Out of all of these, capacity is the most important one as it defines who and if we should hire more staff or even cut them. By answering two questions you can understand what a capacity analysis is, and it will help you decide on the number of needs and supplements for your service:

How many customers can a bank teller serve per hour? How many clients visit a bank per hour?

Now let us talk about knowledge. Knowledge helps us solve problems. “Knowledge equals problems” means that if we understand the problem well, then we know what kind of information to look for to solve that problem. There are some central ideas when dealing with knowledge:

To manage a group of staff as a manager, we must acknowledge that we do not deal with manpower, but brainpower. You cannot treat and expect health professionals and engineers the same way because they are different in their thought. Ordering them will do no good. You have to learn to convince them and “make what you want to do, what they want to do.” Some considerations can help you control those talents:

  1. Set the rules consistent and clear so everyone has to follow.
  2. Have consistent management because without it things may go south.
  3. Your decisions must be backed up by facts and figures, not opinions.
  4. Bored brainpower will have lower productivity so make the company an exciting place for them.
  5. Destroy inefficiency as it interferes with their work.

Brainpower is valuable and it must not be working on things that can be industrialized for it makes the brain bored and rigid. You must assign those powers to tasks that require their innovations and industrialize the tasks that can be industrialized so that less brainpower works on them. Industrialization can include these:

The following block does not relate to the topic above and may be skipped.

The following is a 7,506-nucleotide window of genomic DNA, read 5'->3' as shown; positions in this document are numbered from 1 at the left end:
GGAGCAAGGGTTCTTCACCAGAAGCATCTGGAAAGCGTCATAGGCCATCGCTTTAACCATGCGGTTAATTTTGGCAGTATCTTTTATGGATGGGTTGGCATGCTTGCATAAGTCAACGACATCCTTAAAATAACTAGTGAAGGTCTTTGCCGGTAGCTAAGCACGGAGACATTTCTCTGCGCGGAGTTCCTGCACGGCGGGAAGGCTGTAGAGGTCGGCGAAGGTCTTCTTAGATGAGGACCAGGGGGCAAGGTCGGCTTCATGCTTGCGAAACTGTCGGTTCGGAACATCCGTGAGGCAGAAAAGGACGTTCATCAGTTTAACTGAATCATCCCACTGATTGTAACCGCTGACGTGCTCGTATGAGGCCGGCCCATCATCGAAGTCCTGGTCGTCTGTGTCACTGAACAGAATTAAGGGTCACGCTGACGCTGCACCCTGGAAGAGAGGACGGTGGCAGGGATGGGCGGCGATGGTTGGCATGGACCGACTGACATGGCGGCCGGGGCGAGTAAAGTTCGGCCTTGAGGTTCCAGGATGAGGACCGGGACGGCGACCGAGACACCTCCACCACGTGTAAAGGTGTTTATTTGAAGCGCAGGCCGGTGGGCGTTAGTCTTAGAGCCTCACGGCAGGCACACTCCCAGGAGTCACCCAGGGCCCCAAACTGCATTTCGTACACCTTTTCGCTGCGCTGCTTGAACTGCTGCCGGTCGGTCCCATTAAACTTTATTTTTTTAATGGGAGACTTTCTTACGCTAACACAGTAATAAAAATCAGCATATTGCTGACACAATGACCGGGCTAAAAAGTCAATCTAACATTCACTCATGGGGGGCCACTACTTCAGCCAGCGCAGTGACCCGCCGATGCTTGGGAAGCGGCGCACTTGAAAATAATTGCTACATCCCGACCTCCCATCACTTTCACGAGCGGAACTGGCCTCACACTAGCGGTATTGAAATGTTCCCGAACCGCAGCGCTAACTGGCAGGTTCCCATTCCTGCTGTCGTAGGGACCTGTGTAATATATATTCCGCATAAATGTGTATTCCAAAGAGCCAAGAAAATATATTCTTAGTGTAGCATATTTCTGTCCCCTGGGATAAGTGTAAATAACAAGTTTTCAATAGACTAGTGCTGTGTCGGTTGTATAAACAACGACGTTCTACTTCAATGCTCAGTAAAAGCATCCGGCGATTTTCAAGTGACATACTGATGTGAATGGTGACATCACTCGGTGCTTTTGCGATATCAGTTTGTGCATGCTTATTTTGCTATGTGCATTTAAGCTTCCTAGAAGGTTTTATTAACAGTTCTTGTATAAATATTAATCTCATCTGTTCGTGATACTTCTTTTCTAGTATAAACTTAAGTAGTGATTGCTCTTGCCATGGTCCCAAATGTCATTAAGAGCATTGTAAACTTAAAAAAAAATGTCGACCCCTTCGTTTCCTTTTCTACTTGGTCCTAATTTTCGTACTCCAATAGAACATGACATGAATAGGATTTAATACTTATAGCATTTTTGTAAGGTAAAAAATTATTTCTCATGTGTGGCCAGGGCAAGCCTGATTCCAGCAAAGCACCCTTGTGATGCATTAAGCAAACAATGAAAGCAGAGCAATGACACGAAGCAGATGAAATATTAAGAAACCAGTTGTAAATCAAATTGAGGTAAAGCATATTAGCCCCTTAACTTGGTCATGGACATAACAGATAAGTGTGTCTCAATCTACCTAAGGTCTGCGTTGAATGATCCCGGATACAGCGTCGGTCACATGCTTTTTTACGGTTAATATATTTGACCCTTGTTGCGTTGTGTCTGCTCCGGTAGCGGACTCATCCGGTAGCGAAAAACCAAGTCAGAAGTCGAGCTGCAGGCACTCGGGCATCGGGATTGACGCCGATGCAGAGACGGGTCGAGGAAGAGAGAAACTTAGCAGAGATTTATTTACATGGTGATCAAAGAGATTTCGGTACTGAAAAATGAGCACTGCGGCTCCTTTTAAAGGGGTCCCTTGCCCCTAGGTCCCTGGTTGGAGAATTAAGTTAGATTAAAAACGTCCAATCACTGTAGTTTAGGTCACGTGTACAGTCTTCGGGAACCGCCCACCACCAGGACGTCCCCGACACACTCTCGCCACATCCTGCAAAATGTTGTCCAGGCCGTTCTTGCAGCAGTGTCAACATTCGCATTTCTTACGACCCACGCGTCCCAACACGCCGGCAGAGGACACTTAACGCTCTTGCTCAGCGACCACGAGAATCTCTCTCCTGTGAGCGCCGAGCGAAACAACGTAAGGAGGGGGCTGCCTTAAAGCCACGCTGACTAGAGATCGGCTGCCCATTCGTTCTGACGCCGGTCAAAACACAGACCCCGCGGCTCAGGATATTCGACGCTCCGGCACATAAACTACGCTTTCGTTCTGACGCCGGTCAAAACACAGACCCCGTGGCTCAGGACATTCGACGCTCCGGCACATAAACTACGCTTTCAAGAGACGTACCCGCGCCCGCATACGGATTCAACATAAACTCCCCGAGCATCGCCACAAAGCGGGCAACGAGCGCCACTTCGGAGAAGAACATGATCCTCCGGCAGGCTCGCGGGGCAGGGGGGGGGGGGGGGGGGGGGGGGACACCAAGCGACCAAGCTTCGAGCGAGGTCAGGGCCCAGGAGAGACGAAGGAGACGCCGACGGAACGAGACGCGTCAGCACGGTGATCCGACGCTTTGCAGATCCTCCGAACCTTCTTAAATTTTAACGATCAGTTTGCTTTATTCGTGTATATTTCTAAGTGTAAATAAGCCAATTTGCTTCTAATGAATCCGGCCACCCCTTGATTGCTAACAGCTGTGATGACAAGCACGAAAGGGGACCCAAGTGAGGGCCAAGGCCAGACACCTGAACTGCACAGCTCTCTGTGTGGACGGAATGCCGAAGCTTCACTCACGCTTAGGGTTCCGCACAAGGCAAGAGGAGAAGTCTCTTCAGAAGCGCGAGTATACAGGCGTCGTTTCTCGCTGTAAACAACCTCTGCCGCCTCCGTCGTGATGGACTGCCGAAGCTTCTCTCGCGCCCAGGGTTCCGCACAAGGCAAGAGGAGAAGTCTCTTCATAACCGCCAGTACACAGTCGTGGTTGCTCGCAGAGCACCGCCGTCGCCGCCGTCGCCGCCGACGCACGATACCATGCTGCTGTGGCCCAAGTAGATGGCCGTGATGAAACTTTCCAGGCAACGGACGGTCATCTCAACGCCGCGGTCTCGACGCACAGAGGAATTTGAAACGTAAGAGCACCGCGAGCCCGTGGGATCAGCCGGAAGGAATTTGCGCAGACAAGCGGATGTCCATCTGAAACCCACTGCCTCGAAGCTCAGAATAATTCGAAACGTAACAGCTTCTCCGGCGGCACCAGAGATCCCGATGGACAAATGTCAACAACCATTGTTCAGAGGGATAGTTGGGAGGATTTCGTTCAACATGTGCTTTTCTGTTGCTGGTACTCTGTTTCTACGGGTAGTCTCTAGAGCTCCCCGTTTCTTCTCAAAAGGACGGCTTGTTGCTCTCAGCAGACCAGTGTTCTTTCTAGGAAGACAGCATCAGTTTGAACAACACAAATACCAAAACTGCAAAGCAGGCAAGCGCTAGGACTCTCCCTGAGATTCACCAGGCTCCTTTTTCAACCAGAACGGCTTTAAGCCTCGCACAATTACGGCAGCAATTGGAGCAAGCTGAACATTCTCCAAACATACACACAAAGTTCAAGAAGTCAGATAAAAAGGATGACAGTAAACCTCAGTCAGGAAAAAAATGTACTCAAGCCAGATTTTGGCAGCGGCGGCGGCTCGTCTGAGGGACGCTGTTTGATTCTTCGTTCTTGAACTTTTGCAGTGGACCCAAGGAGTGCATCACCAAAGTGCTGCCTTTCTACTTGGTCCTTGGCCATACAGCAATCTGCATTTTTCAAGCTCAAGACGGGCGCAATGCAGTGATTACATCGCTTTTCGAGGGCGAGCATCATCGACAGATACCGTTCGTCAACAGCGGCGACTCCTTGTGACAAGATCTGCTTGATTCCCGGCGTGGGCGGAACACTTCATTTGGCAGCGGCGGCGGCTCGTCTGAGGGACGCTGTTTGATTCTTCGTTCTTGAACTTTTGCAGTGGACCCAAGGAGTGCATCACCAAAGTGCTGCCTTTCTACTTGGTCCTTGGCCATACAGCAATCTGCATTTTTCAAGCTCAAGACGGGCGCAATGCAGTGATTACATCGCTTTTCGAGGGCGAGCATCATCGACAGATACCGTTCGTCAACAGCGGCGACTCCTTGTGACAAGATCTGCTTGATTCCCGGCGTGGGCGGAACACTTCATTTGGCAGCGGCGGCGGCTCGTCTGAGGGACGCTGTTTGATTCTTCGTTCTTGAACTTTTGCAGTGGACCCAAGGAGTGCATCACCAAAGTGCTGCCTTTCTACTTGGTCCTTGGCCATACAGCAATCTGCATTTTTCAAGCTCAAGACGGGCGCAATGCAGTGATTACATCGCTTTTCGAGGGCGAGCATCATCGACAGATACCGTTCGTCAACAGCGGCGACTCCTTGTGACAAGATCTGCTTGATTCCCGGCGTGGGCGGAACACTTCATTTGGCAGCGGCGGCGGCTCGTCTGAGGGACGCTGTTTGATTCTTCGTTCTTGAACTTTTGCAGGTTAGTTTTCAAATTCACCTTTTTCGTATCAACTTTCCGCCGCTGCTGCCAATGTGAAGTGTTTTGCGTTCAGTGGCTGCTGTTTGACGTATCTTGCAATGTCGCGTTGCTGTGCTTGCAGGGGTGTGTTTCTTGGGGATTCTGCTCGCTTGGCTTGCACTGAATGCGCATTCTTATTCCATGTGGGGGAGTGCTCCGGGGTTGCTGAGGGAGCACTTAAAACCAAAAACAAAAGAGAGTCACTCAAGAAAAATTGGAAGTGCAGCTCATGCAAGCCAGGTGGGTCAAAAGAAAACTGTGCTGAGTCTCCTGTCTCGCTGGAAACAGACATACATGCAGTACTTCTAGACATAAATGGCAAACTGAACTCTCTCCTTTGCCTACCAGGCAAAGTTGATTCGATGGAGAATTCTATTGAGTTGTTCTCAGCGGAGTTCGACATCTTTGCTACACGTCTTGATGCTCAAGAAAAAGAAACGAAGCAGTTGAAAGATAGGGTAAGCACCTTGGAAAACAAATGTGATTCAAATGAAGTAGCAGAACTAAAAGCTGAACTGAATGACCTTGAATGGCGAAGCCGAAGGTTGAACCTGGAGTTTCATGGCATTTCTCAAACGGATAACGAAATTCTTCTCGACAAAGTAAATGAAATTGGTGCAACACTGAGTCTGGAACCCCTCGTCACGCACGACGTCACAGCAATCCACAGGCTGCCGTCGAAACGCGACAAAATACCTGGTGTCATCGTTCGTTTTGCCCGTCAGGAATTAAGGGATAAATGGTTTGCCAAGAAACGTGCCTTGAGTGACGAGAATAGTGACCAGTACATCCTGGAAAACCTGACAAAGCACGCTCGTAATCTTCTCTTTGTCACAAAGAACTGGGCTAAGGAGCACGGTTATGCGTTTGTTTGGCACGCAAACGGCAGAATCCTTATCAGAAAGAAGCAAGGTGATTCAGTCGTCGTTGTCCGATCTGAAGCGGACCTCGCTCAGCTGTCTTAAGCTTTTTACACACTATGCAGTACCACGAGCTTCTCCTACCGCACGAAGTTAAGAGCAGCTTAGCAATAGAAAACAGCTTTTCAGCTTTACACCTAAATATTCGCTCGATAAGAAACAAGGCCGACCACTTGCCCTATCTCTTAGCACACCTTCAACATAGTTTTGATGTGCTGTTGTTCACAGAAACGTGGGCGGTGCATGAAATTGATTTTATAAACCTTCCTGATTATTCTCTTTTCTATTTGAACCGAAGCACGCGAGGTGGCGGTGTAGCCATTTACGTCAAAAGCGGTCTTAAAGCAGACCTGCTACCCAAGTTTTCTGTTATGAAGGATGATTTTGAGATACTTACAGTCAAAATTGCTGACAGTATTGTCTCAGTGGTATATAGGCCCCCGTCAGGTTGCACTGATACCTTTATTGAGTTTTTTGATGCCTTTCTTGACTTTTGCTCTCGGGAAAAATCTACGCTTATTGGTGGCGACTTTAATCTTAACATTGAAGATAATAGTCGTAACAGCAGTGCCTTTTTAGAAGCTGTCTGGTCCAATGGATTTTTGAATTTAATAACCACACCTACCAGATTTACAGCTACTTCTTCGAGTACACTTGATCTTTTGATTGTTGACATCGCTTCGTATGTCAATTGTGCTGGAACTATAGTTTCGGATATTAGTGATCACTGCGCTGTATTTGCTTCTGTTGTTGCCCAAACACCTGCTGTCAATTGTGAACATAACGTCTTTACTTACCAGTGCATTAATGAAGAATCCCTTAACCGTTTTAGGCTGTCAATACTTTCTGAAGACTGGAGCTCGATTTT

Industrialization is not about starting from scratch or “reinventing the wheel”; but it is about minor improvements in time to destroy the repetitive jobs and free the brainpower from them and letting them work on innovations.

To understand how to reinvent the operational configuration and structure, we start with service design. You can see service design as a way to tackle problems; either by getting rid of them or rejigging them.

Cirque du Soleil. They have gotten rid of the biggest cost (the animals), kept the essence of a circus and their flame red (having fun and clowns), and have rejigged their service using acrobatics, amongst other proposals.

There are many differences between designing a product and a service but above all, a service is never a final product. It is an unfinished proposal that gets finished along with the client and it is a beta which means every time it gets improvements so that it can provide a better user experience.

The customer’s journey consists of five stages:

  1. Know: How a customer finds out about the service.
  2. Involve: How a customer gets involved with the service.
  3. Use: The customer uses the service.
  4. Extend: How customers give feedback and their wish to use other services.
  5. Quit: Finishing off the service and using customer’s feedback and perspective to improve the service.

After understanding service design, we come back to the design of the operational structure and use of SAS.

Concept development spawns a service’s “competitive concept” and must include that service’s essence. It begins with clients’ needs and ends with a firm idea of how a service could satisfy those needs.

Service design and concept development are recognized, but prototyping is almost an unknown activity. Prototyping means foreseeing and foretelling the whole user experience and guessing the unexpected that are not included in the initial design.

Service engineering focuses on the efficiency of the service at solving problems and enhancing and readjusting them while keeping the promise that the customers want.

It is not all about making new services. If you do not improve your service, your service will go out of date and die. So service sustainability is crucial. To do that we do not have to make miraculous changes and improvements; small but consistent improvements are what we want.